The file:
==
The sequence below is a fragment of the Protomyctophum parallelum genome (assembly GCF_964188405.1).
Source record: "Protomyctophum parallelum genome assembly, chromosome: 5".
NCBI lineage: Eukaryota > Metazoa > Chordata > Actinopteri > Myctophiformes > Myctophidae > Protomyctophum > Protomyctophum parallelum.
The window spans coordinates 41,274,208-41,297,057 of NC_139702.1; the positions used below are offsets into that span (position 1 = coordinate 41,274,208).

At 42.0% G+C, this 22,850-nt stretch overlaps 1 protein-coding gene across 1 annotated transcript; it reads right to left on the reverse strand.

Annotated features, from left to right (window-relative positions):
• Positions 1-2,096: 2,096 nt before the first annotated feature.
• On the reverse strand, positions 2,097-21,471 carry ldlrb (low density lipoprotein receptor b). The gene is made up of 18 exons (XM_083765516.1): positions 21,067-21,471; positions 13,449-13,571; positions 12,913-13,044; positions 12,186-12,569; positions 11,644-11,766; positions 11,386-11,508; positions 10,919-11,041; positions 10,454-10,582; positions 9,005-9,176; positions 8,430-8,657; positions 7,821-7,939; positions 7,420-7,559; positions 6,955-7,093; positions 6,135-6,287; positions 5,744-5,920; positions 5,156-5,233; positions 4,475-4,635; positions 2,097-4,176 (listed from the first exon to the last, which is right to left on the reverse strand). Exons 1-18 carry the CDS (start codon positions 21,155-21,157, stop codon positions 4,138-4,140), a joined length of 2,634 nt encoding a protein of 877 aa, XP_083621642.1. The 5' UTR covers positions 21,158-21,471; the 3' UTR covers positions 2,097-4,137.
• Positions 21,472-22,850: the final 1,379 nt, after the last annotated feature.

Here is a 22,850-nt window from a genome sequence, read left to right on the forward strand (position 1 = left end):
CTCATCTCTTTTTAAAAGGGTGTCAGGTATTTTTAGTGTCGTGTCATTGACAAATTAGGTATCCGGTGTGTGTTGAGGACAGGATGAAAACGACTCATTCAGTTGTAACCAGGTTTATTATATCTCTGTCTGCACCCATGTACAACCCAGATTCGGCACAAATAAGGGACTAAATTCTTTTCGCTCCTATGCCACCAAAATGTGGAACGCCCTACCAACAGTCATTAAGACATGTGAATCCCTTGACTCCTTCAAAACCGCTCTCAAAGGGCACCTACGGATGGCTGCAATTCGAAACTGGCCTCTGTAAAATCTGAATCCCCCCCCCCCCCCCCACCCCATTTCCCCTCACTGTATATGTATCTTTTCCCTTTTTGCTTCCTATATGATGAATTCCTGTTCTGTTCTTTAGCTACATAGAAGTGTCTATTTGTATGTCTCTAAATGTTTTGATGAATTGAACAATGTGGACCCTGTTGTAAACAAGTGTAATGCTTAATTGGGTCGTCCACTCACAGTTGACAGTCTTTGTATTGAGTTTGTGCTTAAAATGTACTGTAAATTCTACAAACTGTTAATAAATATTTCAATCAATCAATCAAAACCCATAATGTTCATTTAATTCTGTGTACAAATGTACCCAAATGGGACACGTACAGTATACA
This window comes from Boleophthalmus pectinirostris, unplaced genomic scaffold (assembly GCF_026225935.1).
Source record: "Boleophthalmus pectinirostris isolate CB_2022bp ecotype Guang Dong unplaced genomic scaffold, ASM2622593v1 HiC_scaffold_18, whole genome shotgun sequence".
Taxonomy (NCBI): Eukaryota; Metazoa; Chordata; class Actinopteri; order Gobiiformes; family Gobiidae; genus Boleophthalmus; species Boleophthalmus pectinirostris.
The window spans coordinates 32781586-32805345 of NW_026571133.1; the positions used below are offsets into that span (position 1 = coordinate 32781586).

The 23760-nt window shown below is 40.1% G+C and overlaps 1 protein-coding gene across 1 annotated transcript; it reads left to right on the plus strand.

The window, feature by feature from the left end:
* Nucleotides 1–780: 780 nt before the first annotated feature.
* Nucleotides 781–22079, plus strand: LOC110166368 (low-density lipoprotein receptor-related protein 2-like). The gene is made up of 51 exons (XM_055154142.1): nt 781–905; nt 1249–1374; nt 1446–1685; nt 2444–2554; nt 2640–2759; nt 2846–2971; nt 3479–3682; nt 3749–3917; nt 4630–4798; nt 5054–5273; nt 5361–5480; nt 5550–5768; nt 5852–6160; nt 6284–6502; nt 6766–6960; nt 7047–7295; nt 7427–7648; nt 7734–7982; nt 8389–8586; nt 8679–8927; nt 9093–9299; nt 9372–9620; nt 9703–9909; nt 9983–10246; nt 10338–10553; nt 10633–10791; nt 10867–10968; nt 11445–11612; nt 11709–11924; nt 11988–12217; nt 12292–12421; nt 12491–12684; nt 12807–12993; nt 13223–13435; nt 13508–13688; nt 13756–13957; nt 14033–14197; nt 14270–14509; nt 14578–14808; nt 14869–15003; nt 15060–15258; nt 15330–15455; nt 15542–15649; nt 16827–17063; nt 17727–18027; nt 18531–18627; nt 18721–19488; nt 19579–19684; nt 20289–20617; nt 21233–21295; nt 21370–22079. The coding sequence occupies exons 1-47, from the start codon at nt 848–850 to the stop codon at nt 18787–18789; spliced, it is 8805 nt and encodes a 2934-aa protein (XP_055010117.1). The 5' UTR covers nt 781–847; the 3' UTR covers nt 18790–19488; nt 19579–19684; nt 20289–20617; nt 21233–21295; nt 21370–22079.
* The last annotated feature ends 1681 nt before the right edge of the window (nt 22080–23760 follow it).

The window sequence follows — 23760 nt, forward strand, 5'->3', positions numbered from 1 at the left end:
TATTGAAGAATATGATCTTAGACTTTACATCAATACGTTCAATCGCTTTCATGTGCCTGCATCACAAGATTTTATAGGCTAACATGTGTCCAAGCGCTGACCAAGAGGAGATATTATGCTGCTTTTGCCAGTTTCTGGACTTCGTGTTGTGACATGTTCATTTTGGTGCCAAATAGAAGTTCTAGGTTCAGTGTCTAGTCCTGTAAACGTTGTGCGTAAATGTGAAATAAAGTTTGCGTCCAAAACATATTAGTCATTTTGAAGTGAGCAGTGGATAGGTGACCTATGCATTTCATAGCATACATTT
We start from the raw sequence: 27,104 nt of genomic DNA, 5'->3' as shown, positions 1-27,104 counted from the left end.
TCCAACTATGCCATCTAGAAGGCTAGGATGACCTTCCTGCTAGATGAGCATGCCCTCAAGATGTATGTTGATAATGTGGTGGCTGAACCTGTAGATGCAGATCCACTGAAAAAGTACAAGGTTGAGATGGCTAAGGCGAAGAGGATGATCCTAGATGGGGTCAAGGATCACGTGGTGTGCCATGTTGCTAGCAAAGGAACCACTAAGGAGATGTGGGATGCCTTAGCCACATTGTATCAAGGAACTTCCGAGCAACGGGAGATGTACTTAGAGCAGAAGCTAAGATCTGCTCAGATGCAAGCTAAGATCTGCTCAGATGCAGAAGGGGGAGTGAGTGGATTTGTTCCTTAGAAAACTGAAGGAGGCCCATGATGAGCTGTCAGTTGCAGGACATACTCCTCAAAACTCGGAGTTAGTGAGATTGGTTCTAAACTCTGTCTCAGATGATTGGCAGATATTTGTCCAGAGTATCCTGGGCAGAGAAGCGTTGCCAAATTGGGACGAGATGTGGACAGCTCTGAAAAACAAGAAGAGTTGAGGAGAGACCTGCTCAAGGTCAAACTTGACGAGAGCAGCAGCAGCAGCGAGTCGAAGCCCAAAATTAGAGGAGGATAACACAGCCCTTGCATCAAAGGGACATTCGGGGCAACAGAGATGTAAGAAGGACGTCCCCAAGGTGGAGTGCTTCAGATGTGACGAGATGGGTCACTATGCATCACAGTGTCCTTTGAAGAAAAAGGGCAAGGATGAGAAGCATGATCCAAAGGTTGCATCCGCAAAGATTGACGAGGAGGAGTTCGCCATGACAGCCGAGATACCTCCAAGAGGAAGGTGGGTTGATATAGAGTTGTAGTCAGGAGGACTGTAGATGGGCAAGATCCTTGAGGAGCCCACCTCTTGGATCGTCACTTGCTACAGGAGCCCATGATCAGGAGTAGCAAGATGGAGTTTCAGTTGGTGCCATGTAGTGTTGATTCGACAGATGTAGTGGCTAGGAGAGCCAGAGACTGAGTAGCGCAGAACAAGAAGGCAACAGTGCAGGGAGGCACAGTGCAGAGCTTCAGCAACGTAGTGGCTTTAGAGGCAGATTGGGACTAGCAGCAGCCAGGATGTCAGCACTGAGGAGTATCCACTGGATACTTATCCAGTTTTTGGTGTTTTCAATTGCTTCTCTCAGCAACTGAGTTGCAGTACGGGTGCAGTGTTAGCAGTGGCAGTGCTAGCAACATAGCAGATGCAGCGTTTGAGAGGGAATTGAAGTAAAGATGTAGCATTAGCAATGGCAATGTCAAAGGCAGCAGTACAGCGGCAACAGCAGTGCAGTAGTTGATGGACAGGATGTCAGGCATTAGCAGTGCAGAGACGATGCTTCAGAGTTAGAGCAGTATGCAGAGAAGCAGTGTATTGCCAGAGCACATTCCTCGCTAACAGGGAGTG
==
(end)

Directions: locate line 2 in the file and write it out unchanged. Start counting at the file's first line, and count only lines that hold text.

Source record: "Protomyctophum parallelum genome assembly, chromosome: 5".